Pulmonary contusion historical perspective

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Editor-In-Chief: C. Michael Gibson, M.S., M.D. [1]

Historical Perspective

In 1761, the Italian anatomist Giovanni Battista Morgagni was first to describe a lung injury that was not accompanied by injury to the chest wall overlying it. The French military surgeon Guillaume Dupuytren is thought to have coined the term pulmonary contusion in the 19th century.[1] However, it was not until the early 20th century that pulmonary contusion and its clinical significance began to receive wide recognition.[2] With the use of explosives during World War I came many casualties with no external signs of chest injury but with significant bleeding in the lungs.[2] Studies of World War I injuries by D.R. Hooker showed that pulmonary contusion was an important part of the concussive injury that results from explosions.[2]

Giovanni Battista Morgagni, credited with having first described lung trauma without chest wall trauma

Pulmonary contusion received further attention during World War II, when the bombings of Britain caused blast injuries and associated respiratory problems in both soldiers and civilians. Also during this time, studies with animals placed at varying distances from a blast showed that protective gear could prevent lung injuries. These findings suggested that an impact to the outside of the chest wall was responsible for the internal lesions. In 1945, Buford and Burbank described what they called "wet lung", in which the lungs accumulated fluid and were simultaneously less able to remove it. They attributed the respiratory failure often seen in blunt chest trauma in part to excessive fluid resuscitation, and the question of whether and how much to administer fluids has remained controversial ever since.

During the Vietnam War, combat again provided the opportunity for study of pulmonary contusion; research during this conflict played an important role in the development of the modern understanding of its treatment. The condition also began to be more widely recognized in a non-combat context in the 1960s, and symptoms and typical findings with imaging techniques such as X-ray were described. Before the 1960s, it was believed that the respiratory insufficiency seen in flail chest was due to "paradoxical motion" of the flail segment of the chest wall (the flail segment moves in the opposite direction as the chest wall during respiration), so treatment was aimed at managing the chest wall injury, not the pulmonary contusion.[3] For example, positive pressure ventilation was used to stabilize the flail segment from within the chest. It was first proposed in 1965 that this respiratory insufficiency is most often due to injury of the lung rather than to the chest wall, and a group led by J.K. Trinkle confirmed this hypothesis in 1975.[4] Hence the modern treatment prioritizes the management of pulmonary contusion.[2] Animal studies performed in the late 1960s and 1970s shed light on the pathophysiological processes involved in pulmonary contusion.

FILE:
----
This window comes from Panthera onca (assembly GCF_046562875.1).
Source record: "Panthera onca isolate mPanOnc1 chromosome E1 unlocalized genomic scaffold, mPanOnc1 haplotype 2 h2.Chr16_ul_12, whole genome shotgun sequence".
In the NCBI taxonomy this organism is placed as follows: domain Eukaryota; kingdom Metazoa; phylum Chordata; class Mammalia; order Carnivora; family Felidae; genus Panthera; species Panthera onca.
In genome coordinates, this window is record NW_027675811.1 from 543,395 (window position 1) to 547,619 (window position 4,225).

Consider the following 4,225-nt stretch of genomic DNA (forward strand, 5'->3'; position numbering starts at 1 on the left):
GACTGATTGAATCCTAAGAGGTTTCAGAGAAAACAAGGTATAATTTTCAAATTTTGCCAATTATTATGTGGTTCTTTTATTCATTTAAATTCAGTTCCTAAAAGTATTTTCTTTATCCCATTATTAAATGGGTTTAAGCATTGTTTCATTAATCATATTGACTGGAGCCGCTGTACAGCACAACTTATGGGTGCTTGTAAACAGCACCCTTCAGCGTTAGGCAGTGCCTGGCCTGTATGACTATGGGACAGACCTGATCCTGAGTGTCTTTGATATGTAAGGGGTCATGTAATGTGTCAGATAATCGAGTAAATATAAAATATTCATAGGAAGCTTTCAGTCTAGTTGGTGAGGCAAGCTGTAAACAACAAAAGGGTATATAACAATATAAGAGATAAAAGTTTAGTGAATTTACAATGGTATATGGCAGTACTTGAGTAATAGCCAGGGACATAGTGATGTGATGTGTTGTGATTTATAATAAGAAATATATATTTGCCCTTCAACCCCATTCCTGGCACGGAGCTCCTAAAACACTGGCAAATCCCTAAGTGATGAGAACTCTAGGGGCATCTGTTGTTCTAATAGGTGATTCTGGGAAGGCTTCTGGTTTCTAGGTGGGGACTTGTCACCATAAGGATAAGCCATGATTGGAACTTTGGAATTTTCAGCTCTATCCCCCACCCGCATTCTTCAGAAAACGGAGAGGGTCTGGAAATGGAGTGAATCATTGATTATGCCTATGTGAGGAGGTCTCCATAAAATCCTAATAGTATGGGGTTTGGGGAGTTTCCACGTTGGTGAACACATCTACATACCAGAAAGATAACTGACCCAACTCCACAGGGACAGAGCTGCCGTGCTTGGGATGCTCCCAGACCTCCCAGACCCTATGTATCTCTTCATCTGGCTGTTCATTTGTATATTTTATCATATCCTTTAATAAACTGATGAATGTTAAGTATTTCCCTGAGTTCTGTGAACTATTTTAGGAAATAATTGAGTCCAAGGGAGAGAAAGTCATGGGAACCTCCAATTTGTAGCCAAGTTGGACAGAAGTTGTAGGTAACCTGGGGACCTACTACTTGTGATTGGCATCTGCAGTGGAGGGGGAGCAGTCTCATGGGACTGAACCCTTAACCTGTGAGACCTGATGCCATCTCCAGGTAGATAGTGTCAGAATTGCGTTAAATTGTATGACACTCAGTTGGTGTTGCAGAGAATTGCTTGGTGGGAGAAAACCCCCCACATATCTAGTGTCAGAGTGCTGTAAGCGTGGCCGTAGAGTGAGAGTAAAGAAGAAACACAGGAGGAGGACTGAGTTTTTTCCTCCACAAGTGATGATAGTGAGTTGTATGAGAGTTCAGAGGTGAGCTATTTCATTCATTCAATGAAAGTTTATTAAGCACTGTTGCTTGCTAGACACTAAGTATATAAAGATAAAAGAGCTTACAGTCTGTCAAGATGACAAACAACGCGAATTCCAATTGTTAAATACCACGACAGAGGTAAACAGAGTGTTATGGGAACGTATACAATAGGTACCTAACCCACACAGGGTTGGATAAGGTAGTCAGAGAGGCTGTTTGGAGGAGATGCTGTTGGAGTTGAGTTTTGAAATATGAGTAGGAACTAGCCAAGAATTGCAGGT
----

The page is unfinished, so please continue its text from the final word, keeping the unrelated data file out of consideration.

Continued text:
1. Karmy-Jones R, Jurkovich GJ (2004). "Blunt chest trauma". Current Problems in Surgery. 41 (3): 211–380. doi:10.1016/j.cpsurg.2003.12.004. PMID 15097979. Unknown parameter |month= ignored (help)
  2. 2.0 2.1 2.2 2.3 EAST practice management workgroup for pulmonary contusion - flail chest: Simon B, Ebert J, Bokhari F, Capella J, Emhoff T, Hayward T; et al. (2006). "Practice management guide for Pulmonary contusion - flail chest" (PDF). The Eastern Association for the Surgery of Trauma. Retrieved 2008-06-18.
  3. Pettiford BL, Luketich JD, Landreneau RJ (2007). "The management of flail chest". Thoracic Surgery Clinics. 17 (1): 25–33. PMID 17650694. Unknown parameter |month= ignored (help)
  4. Bastos R, Calhoon JH, Baisden CE (2008). "Flail chest and pulmonary contusion". Seminars in Thoracic and Cardiovascular Surgery. 20 (1): 39–45. doi:10.1053/j.semtcvs.2008.01.004. PMID 18420125.